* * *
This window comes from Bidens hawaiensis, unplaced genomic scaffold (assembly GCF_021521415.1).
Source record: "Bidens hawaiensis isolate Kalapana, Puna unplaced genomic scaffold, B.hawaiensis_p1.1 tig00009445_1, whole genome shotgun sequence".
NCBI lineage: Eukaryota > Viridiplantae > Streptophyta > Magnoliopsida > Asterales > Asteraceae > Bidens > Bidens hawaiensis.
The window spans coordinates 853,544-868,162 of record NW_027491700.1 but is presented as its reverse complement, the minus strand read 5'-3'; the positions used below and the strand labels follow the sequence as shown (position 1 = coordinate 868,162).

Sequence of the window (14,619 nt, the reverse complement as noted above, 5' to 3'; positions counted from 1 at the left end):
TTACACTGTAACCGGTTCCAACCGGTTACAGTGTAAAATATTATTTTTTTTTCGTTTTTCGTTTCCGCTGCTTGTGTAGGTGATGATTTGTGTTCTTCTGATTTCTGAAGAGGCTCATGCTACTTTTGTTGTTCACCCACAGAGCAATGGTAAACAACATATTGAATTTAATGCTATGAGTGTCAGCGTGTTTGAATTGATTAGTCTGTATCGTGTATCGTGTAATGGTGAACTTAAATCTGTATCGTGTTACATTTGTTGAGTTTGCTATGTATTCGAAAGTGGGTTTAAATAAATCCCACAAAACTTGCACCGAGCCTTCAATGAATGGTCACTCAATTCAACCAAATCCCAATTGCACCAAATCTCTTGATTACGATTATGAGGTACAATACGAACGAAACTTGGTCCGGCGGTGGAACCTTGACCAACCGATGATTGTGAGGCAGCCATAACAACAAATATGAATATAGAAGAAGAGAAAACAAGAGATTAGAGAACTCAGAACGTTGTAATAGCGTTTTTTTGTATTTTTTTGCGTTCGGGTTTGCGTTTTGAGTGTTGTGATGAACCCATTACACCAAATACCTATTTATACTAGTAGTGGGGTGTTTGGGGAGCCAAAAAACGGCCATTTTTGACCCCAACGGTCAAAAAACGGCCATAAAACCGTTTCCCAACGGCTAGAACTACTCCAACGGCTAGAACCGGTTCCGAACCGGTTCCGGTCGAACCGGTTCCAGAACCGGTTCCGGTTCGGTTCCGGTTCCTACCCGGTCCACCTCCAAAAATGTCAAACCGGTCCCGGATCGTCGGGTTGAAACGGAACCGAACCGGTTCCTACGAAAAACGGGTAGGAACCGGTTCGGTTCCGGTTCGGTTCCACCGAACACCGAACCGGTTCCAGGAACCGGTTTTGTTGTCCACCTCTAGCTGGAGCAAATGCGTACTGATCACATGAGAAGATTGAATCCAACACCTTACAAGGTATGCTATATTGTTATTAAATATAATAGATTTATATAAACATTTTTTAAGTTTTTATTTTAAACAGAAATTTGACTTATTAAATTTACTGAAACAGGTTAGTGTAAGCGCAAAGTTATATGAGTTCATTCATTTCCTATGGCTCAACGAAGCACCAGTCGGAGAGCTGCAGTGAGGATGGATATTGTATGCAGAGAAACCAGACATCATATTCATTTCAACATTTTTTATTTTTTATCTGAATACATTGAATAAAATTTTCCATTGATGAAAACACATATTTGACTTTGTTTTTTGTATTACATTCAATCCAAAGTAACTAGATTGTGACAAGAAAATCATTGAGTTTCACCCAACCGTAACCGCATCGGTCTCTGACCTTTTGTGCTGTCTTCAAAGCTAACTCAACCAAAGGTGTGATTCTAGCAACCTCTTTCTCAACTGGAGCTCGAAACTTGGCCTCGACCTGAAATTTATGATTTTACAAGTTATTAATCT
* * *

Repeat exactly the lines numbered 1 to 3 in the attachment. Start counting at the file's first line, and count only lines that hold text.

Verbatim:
This window comes from Bidens hawaiensis, unplaced genomic scaffold (assembly GCF_021521415.1).
Source record: "Bidens hawaiensis isolate Kalapana, Puna unplaced genomic scaffold, B.hawaiensis_p1.1 tig00009445_1, whole genome shotgun sequence".
NCBI lineage: Eukaryota > Viridiplantae > Streptophyta > Magnoliopsida > Asterales > Asteraceae > Bidens > Bidens hawaiensis.